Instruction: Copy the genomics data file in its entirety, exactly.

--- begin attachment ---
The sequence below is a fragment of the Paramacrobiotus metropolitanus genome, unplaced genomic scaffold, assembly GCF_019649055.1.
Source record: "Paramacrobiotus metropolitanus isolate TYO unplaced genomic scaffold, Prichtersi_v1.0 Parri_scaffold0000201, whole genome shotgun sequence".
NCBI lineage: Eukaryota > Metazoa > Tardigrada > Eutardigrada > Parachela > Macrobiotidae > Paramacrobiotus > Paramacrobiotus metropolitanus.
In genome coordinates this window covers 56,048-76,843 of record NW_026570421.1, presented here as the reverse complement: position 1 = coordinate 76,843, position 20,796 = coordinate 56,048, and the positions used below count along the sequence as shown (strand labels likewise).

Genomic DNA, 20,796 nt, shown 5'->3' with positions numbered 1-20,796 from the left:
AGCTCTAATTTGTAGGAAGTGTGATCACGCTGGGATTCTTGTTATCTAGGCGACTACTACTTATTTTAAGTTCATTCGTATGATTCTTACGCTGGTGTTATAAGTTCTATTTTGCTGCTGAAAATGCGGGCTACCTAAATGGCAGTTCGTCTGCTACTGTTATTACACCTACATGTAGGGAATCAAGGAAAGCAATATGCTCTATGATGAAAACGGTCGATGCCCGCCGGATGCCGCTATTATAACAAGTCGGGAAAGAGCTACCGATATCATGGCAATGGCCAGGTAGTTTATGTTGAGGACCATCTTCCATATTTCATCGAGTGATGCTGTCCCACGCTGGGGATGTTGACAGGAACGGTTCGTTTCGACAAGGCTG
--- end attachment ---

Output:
The sequence below is a fragment of the Paramacrobiotus metropolitanus genome, unplaced genomic scaffold, assembly GCF_019649055.1.
Source record: "Paramacrobiotus metropolitanus isolate TYO unplaced genomic scaffold, Prichtersi_v1.0 Parri_scaffold0000201, whole genome shotgun sequence".
NCBI lineage: Eukaryota > Metazoa > Tardigrada > Eutardigrada > Parachela > Macrobiotidae > Paramacrobiotus > Paramacrobiotus metropolitanus.
In genome coordinates this window covers 56,048-76,843 of record NW_026570421.1, presented here as the reverse complement: position 1 = coordinate 76,843, position 20,796 = coordinate 56,048, and the positions used below count along the sequence as shown (strand labels likewise).

Genomic DNA, 20,796 nt, shown 5'->3' with positions numbered 1-20,796 from the left:
AGCTCTAATTTGTAGGAAGTGTGATCACGCTGGGATTCTTGTTATCTAGGCGACTACTACTTATTTTAAGTTCATTCGTATGATTCTTACGCTGGTGTTATAAGTTCTATTTTGCTGCTGAAAATGCGGGCTACCTAAATGGCAGTTCGTCTGCTACTGTTATTACACCTACATGTAGGGAATCAAGGAAAGCAATATGCTCTATGATGAAAACGGTCGATGCCCGCCGGATGCCGCTATTATAACAAGTCGGGAAAGAGCTACCGATATCATGGCAATGGCCAGGTAGTTTATGTTGAGGACCATCTTCCATATTTCATCGAGTGATGCTGTCCCACGCTGGGGATGTTGACAGGAACGGTTCGTTTCGACAAGGCTG